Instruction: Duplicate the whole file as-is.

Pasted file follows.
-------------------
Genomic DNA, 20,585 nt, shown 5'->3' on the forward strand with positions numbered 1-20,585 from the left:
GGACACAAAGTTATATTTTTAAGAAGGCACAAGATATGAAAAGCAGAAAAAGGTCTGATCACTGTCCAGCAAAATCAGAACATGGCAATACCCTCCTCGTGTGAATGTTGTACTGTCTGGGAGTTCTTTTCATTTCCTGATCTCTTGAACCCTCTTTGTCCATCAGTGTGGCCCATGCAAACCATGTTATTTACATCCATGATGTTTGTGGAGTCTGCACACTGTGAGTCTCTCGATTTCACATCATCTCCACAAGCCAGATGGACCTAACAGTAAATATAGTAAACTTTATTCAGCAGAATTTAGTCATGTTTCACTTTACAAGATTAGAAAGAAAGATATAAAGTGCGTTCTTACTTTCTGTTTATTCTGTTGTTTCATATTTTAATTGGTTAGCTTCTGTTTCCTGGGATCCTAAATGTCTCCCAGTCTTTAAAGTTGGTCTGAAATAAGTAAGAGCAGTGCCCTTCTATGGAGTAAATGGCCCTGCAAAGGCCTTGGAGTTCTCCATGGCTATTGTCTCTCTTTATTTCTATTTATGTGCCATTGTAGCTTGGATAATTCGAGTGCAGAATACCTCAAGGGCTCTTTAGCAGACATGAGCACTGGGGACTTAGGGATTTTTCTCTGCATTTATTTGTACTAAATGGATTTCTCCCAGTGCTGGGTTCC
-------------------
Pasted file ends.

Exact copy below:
Genomic DNA, 20,585 nt, shown 5'->3' on the forward strand with positions numbered 1-20,585 from the left:
GGACACAAAGTTATATTTTTAAGAAGGCACAAGATATGAAAAGCAGAAAAAGGTCTGATCACTGTCCAGCAAAATCAGAACATGGCAATACCCTCCTCGTGTGAATGTTGTACTGTCTGGGAGTTCTTTTCATTTCCTGATCTCTTGAACCCTCTTTGTCCATCAGTGTGGCCCATGCAAACCATGTTATTTACATCCATGATGTTTGTGGAGTCTGCACACTGTGAGTCTCTCGATTTCACATCATCTCCACAAGCCAGATGGACCTAACAGTAAATATAGTAAACTTTATTCAGCAGAATTTAGTCATGTTTCACTTTACAAGATTAGAAAGAAAGATATAAAGTGCGTTCTTACTTTCTGTTTATTCTGTTGTTTCATATTTTAATTGGTTAGCTTCTGTTTCCTGGGATCCTAAATGTCTCCCAGTCTTTAAAGTTGGTCTGAAATAAGTAAGAGCAGTGCCCTTCTATGGAGTAAATGGCCCTGCAAAGGCCTTGGAGTTCTCCATGGCTATTGTCTCTCTTTATTTCTATTTATGTGCCATTGTAGCTTGGATAATTCGAGTGCAGAATACCTCAAGGGCTCTTTAGCAGACATGAGCACTGGGGACTTAGGGATTTTTCTCTGCATTTATTTGTACTAAATGGATTTCTCCCAGTGCTGGGTTCC